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The Life and Correspondence of Robert Southey
Robert Southey to C. W. W. Wynn, 15 August 1798

Vol. I Contents
Early Life: I
Early Life: II
Early Life: III
Early Life: IV
Early Life: V
Early Life: VI
Early Life: VII
Early Life: VIII
Early Life: IX
Early Life: X
Early Life: XI
Early Life: XII
Early Life: XIII
Early Life: XIV
Early Life: XV
Early Life: XVI
Early Life: XVII
Ch. I. 1791-93
Ch. II. 1794
Ch. III. 1794-95
Ch. IV. 1796
Ch. V. 1797
Vol. II Contents
Ch. VI. 1799-1800
Ch. VII. 1800-1801
Ch. VIII. 1801
Ch. IX. 1802-03
Ch. X. 1804
Ch. XI. 1804-1805
Vol. III Contents
Ch. XII. 1806
Ch. XIII. 1807
Ch. XIV. 1808
Ch. XV. 1809
Ch. XVI. 1810-1811
Ch. XVII. 1812
Vol. IV Contents
Ch. XVIII. 1813
Ch. XIX. 1814-1815
Ch. XX. 1815-1816
Ch. XXI. 1816
Ch. XXII. 1817
Ch. XXIII. 1818
Ch. XXIV. 1818-1819
Vol. IV Appendix
Vol. V Contents
Ch. XXV. 1820-1821
Ch. XXVI. 1821
Ch. XXVII. 1822-1823
Ch. XXVIII. 1824-1825
Ch. XXIX. 1825-1826
Ch. XXX. 1826-1827
Ch. XXXI. 1827-1828
Vol. V Appendix
Vol. VI Contents
Ch. XXXII. 1829
Ch. XXXIII. 1830
Ch. XXXIV. 1830-1831
Ch. XXXV. 1832-1834
Ch. XXXVI. 1834-1836
Ch. XXXVII. 1836-1837
Ch. XXXVIII. 1837-1843
Vol. VI Appendix
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“Hereford, August 15. 1798.
“My dear Wynn,

“You will, I think, be somewhat amused at this copy of a note from a west-country farmer’s daughter: it is genuine I assure you:—

“’Dear Miss,

“’The energy of the Races prompts me to assure you that my request is forbidden; the idea of which I had awkwardly nourished, notwithstanding my propensity to reserve. Mr. T. will be there; let me with confidence assure you that him and brothers will be very happy to meet you and brothers. Us girls cannot go for reasons; the attention of the cows claims our assistance in the evening.

Unalterably yours.’

Is it not admirable?

“I have seen myself Bedfordized*, and it has been a subject of much amusement. Holcroft’s likeness is

* This is explained in the next letter.

Ætat. 23. OF ROBERT SOUTHEY. 345
admirably preserved. I know not what poor
Lamb has done to be croaking there. What I think the worst part of the anti-Jacobine abuse, is the lumping together men of such opposite principles; this was stupid. We should have all been welcoming the Director, not the Theophilanthrope. The conductors of the Anti-Jacobine will have much to answer for in thus inflaming the animosities of this country. They are labouring to produce the deadly hatred of Irish faction; perhaps to produce the same end. Such an address as you mention might probably be of great use; that I could assist you in it is less certain. I do not feel myself at all calculated for anything that requires methodical reasoning; and though you and I should agree in the main object of the pamphlet, our opinions are at root different. The old systems of government I think must fall; but in this country the immediate danger is on the other hand,—from an unconstitutional and unlimited power. Burleigh saw how a parliament might be employed against the people, and Montesquieu prophesied the fall of English liberty when the legislature should become corrupt. You will not agree with me in thinking his prophecy fulfilled.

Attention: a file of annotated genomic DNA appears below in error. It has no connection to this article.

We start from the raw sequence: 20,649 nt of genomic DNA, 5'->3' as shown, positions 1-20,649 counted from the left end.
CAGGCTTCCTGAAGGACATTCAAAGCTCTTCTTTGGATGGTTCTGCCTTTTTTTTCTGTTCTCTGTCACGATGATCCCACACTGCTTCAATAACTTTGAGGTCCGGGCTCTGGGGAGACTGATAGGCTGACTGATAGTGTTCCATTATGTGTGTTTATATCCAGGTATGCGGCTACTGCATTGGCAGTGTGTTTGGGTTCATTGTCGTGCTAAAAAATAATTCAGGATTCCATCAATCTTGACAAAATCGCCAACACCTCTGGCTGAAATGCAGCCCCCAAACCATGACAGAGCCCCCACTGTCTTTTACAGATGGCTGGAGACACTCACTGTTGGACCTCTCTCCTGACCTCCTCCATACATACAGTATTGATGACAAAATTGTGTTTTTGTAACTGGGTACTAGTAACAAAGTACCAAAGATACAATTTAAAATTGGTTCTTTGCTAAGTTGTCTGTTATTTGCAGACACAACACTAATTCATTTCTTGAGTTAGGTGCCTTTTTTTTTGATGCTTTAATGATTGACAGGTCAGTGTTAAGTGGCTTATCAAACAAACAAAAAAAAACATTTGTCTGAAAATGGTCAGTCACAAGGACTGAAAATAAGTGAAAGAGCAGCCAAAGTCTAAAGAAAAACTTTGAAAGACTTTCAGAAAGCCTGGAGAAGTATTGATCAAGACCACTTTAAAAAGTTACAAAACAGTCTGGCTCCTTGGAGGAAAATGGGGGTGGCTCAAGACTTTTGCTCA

“Violent men there undoubtedly are among the democrats, as they are always called, but is there any one among them whom the ministerialists will allow to be moderate? The Anti-Jacobine certainly speaks the sentiments of government.

Heywood’s Hierarchie is a most lamentable poem, but the notes are very amusing. I fancy it is in most old libraries. I do not see anything that promises
well for ballads. There are some fine Arabic traditions that would make noble poems. I was about to write one upon the Garden of Irem; the city and garden still exist in the deserts invisibly, and one man only has seen them. This is the tradition, and I had made it the groundwork of what I thought a very fine story; but it seemed too great for a poem of 300 or 400 lines.

“I do not much like Don Carlos: it is by far the worst of Schiller’s plays.

Yours affectionately,
R. Southey.”